oh Blah and Fiddlesticks, I mean, bad news well presented.

The Ghost Wolves of Galveston Island – The New York Times

“From a distance, the canids of Galveston Island, Texas, look almost like coyotes, prowling around the beach at night, eyes gleaming in the dark.

But look closer and oddities appear. The animals’ bodies seem slightly out of proportion, with overly long legs, unusually broad heads and sharply pointed snouts. And then there is their fur, distinctly reddish in hue, with white patches on their muzzles.

The Galveston Island canids are not conventional coyotes — at least, not entirely. They carry a ghostly genetic legacy: DNA from red wolves, which were declared extinct in the wild in 1980.

For years, these genes have been hiding in plain sight, tucked away in the seemingly unremarkable animals that scavenged for food behind housing developments and roamed the grounds of the local airport.”

Vaquitas Could Soon Be Extinct. Mexico Will Largely Determine Their Fate. – The New York Times

Catrin Einhorn and 

Ms. Einhorn is the Times’s biodiversity reporter. Mr. Ramos, a freelance photojournalist, reported from San Felipe, Mexico.

“As scientists planned an expedition in Mexico this fall to count one of the world’s most endangered animals, a shy porpoise called a vaquita, they dreaded the possibility that there would be none left to find. The last survey, in 2019, estimated that only about 10 remained.

At the same time, fishermen in the area were preparing to set out with the illegal nets that scientists say are driving the porpoises to extinction: walls of mesh that hang upright below the surface, up to 20 feet deep and stretching the length of several football fields.

Called gill nets, they trap shrimp and fish. They also entangle vaquitas, drowning the mammals. Researchers say the nets are the only known cause for the species’ catastrophic decline, but getting rid of them has turned out to be a challenge.

Amid a global biodiversity crisis, with an estimated million species threatened with extinction, the story of the vaquita shows how even obvious solutions — in this case, putting a stop to illegal fishing — require political will, enforcement and deep engagement with local communities to meet the needs of both people and animals.”

David Lindsay Jr.
Hamden, CT | NYT comment:
Thank you Catrin Einhorn and the NYT, even though you have disturbed my “wa,” or peacefully harmony. I was not aware of this tragedy, about losing the magnificent vaquitas, and I would like the United States to step up and do what ever it takes, to protect them. I’m not sure what is the best way to convince the Mexican government to protect this dying species, but a ban in the US of all Mexican sea food would probably get their immediate attention. I hope to read more, soon, about what pressures could realistically be brought to bear in this situation, which is so immediately dire.
Perhaps the Mexican and US government will have to start paying these same illegal fishermen, stipends or salaries, to protect the rare porpoises that they are driving quickly to extinction.
David blogs at InconvenientNews.Net.

Protected Too Late: U.S. Officials Report More Than 20 Extinctions – The New York Times

Video

Cinemagraph
Ivory-billed woodpeckers filmed in in Louisiana in 1935, when the birds were already rare. Despite pleas from conservationists and wildlife officials, the area was later logged by the Chicago Mill and Lumber Company.CreditCredit…Arthur A. Allen/Macaulay Library at the Cornell Lab of Ornitholog

“The ivory-billed woodpecker, which birders have been seeking in the bayous of Arkansas, is gone forever, according to federal officials. So is the Bachman’s warbler, a yellow-breasted songbird that once migrated between the Southeastern United States and Cuba. The song of the Kauai O’o, a Hawaiian forest bird, exists only on recordings. And there is no longer any hope for several types of freshwater mussels that once filtered streams and rivers from Georgia to Illinois.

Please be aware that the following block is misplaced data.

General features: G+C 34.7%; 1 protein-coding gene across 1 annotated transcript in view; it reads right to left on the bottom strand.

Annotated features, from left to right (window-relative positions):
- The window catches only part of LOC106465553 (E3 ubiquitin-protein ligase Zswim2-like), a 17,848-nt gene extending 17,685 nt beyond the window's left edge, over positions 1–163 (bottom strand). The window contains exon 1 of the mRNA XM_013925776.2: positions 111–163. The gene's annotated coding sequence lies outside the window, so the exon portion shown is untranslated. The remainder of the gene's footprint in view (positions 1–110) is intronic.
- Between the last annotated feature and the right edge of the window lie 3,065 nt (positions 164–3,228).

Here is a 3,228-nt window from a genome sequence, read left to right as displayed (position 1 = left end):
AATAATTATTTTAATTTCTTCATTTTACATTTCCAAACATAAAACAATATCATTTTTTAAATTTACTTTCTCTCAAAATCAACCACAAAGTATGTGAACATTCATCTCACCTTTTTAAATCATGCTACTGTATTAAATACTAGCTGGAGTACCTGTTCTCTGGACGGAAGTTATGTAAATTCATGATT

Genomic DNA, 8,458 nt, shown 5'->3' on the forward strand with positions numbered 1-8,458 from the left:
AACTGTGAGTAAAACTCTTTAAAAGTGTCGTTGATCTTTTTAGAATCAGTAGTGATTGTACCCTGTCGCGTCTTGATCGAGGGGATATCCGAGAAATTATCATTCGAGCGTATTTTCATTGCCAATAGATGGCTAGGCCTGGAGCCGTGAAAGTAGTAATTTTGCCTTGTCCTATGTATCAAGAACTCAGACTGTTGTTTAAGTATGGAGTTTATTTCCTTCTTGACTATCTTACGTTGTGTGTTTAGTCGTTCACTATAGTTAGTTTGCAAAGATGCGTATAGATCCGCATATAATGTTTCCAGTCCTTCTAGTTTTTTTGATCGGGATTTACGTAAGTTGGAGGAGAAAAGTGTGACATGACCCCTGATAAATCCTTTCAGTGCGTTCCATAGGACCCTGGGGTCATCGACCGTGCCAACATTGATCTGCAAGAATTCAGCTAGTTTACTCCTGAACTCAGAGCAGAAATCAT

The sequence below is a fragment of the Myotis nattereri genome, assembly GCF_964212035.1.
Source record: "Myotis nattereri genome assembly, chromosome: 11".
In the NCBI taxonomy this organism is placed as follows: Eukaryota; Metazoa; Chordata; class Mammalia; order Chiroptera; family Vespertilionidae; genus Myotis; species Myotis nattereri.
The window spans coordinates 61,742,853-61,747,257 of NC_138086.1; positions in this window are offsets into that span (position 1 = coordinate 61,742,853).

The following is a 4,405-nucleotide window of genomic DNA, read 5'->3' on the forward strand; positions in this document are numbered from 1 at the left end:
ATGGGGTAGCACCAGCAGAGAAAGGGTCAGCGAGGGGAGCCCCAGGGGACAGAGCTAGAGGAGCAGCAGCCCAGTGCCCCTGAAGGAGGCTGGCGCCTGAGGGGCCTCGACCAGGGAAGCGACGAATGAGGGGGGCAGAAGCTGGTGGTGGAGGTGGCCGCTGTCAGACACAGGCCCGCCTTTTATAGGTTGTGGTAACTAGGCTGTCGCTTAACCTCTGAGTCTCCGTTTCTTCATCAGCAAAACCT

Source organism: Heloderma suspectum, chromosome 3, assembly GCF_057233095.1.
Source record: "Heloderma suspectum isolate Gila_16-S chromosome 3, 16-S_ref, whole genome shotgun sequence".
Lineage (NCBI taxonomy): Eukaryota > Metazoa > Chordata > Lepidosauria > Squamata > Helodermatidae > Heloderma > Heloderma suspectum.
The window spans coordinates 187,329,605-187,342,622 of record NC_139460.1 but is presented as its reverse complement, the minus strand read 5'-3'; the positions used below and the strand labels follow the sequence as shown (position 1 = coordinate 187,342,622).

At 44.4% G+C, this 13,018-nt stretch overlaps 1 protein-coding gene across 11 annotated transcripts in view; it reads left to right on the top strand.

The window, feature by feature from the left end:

In all, 22 animals and one plant should be declared extinct and removed from the endangered species list, federal wildlife officials announced on Wednesday.

The announcement could also offer a glimpse of the future. It comes amid a worsening global biodiversity crisis that threatens a million species with extinction, many within decades. Human activities like farming, logging, mining and damming take habitat from animals and pollute much of what’s left. People poach and overfish. Climate change adds new peril.

“Each of these 23 species represents a permanent loss to our nation’s natural heritage and to global biodiversity,” said Bridget Fahey, who oversees species classification for the Fish and Wildlife Service. “And it’s a sobering reminder that extinction is a consequence of human-caused environmental change.”

David Lindsay Jr.
Hamden, CT | NYT Comment
Sad but true. Thank you Catrin Einhorn and the NYT for this report. I recommend the booklet, “Half Earth,” by the famous etymologist Edward O Wilson, retired from Harvard. He and his associates around the world see us possibly losing 80% of the world’s species in the next 80 years. ( He talks mostly in ranges, like in 50 to 100 years) He predicts that if we lose 50% of the world’s species, the human species will not survive, because of dependencies that exist, but are not yet all understood. The message of the Half Earth Foundation and movement, is their strong sense that we need to preserve half the of the world’s area for non human species, to allow them to survive, and to guarantee our own survival. David Lindsay blogs at InconvenientNews.Net, and is writing a book on climate change and the sixth extinction.

Margaret Renkl | This ‘Shazam’ for Birds Could Help Save Them – The New York Times

Ms. Renkl is a contributing Opinion writer who covers flora, fauna, politics and culture in the American South.

“NASHVILLE — I spent my entire childhood playing in the woods and meadows of rural Alabama. The world back then was lush and green: cooled by creeks, carpeted by pine needles, attended by birdsong. In those days there were nearly three billion more birds in North America than there are today, and my young days played out beneath the sound of their music.